Updated March 27 at 6:35pm

Terry earns Certified Property Manager designation from IREM

'The designation has opened many doors of opportunity.'

Julie Terry recently earned the Institute of Real Estate Management’s Certified Property Manager designation. Terry has more than 30 years’ experience in property management, including 17 years with Property Advisory Group Inc., where she currently serves as a property manager. Terry graduated from Katharine Gibbs School before earning an associate degree in information technology from the New England Institute of Technology. She is a member of the Institute of Real Estate Management, New England Affordable Housing Management Association and the National Association of Home Builders. More

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PBN Q&A

Terry earns Certified Property Manager designation from IREM

'The designation has opened many doors of opportunity.'

Posted:

Julie Terry recently earned the Institute of Real Estate Management’s Certified Property Manager designation. Terry has more than 30 years’ experience in property management, including 17 years with Property Advisory Group Inc., where she currently serves as a property manager. Terry graduated from Katharine Gibbs School before earning an associate degree in information technology from the New England Institute of Technology. She is a member of the Institute of Real Estate Management, New England Affordable Housing Management Association and the National Association of Home Builders.

PBN: What does one have to do in order to achieve the Certified Property Manager designation?

TERRY: First, one must become a certified property manager candidate. To achieve this certain experience criteria must be met and the application must be approved by the local Institute of Real Estate Management (IREM) chapter. The IREM allows a period of 10 years to complete the process. During this time a series of courses must be taken and passed. Courses range from ethics to property maintenance to marketing to financing and valuation of investment real estate. The final step is to prepare a management plan for a specific property and pass the CPM Exam. In addition, certain experience requirements in the property management field must be met.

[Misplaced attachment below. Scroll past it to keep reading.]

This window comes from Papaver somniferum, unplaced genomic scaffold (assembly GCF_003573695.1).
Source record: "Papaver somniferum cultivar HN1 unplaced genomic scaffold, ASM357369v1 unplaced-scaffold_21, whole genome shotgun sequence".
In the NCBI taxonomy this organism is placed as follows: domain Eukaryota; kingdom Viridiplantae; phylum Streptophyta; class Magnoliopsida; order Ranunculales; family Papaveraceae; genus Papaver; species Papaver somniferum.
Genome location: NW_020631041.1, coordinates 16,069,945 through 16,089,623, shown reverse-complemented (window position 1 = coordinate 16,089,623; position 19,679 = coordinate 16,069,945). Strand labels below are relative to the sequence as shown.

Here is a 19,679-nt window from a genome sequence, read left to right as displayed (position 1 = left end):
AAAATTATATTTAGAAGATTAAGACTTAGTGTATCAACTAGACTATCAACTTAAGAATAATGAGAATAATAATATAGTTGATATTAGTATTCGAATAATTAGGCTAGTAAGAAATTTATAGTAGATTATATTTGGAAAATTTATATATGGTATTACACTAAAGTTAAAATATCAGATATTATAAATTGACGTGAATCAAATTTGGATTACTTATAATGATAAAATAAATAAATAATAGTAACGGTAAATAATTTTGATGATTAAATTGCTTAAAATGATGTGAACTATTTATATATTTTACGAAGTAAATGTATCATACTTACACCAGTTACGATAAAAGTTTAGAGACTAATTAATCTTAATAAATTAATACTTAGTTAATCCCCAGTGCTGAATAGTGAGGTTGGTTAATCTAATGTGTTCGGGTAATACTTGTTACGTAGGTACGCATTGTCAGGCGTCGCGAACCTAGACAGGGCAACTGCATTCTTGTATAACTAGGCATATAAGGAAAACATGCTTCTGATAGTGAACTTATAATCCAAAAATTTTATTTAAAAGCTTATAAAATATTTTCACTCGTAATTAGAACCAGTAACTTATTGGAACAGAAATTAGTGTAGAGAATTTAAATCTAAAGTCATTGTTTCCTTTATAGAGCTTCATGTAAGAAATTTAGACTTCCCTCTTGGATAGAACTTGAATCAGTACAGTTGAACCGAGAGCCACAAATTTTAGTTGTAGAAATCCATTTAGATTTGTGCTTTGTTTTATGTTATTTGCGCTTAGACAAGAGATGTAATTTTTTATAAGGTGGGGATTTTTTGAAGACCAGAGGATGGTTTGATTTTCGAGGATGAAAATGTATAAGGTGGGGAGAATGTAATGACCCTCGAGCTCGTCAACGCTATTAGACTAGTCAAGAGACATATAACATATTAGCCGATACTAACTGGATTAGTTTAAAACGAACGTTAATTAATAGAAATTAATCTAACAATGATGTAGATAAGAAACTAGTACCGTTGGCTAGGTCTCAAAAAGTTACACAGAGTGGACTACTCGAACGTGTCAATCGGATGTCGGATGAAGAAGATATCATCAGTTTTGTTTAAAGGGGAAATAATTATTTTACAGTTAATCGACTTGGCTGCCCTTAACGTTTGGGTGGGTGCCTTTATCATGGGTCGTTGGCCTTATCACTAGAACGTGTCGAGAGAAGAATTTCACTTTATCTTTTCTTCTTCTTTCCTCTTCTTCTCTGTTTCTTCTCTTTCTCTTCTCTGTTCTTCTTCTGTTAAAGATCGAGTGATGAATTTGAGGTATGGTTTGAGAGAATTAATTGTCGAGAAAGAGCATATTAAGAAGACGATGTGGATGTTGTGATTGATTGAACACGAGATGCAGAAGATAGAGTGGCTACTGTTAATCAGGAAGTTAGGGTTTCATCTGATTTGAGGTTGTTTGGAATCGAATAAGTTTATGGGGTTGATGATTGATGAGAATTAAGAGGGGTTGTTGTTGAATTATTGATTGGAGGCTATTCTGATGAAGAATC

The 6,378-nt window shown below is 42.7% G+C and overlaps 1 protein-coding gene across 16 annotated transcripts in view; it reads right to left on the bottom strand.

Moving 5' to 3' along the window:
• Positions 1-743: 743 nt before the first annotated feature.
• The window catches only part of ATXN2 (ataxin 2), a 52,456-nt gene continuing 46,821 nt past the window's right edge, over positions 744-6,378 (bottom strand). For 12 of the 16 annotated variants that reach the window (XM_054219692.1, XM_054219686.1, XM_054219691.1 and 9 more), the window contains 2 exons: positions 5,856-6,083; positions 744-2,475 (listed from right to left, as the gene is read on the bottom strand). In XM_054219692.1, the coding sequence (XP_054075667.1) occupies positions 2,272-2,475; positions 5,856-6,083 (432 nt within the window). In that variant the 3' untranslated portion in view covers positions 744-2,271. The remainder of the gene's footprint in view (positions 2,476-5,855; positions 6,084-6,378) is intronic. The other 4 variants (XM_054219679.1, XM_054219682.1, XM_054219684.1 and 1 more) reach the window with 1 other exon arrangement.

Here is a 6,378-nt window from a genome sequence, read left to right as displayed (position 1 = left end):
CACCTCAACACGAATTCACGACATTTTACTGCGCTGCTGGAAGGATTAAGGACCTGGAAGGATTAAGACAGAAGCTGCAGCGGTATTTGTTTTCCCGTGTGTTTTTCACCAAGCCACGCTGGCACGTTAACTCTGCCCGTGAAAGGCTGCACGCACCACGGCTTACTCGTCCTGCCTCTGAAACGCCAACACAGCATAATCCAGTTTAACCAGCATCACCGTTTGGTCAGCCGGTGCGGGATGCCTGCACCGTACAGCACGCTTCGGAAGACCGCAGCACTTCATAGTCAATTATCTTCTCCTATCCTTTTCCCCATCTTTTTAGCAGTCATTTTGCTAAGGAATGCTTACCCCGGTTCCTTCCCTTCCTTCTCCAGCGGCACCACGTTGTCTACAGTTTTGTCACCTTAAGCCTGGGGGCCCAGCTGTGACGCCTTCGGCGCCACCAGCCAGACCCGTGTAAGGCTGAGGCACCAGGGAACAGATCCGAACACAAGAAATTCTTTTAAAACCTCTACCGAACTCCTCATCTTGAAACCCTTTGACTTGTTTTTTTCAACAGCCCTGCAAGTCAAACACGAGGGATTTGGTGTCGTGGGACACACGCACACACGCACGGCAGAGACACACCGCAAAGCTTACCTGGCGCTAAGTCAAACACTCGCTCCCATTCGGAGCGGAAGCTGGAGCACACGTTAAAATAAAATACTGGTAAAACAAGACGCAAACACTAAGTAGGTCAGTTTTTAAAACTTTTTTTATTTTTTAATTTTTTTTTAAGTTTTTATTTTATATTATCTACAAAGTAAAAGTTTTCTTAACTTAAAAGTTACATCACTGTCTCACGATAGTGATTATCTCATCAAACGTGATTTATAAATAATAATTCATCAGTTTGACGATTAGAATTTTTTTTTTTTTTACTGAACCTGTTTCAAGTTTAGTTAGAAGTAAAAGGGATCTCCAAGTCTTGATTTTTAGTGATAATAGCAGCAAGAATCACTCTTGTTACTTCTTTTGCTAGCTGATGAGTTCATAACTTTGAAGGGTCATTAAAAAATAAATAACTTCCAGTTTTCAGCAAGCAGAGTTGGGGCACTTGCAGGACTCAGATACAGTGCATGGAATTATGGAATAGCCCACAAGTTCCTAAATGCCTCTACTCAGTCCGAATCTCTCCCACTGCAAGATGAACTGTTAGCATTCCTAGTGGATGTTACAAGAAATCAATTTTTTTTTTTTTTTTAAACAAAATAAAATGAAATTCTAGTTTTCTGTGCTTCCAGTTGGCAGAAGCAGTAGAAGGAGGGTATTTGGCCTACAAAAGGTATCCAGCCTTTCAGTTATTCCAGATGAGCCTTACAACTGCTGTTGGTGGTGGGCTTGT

PBN: How does this certification complement your 30 years of experience, and how will it benefit you moving forward?

TERRY: Through the years I have been able to apply the knowledge I had gained from the early courses (ethics, property maintenance and marketing and leasing) to my position as a site manager. The latter courses (financing and investment) gave me a greater insight into the acquisition and development aspect of property management, in addition to giving me the opportunity for advancement. Achieving the CPM designation has opened up many doors of opportunity which may not have been afforded to me previously.

PBN: How has your role as a property manager changed over the past few years?

TERRY: Personally, my role as a property manager has changed significantly during the last few years, in large part due to my pursuit of the CPM designation. This includes taking on additional responsibilities as a senior property manager. My portfolio consists of federally subsidized and low-income housing tax-credit properties. The Department of Housing & Urban Development is continually changing and updating their rules and regulations, which in turn affects the role of the property manager. •

050712 Q&A, Issue 27~05, 27~05, PBN Q&A, real estate, housing, professional development, voices, q&a, q&a, Julie Terry, 27~05, issue050712export.pbn

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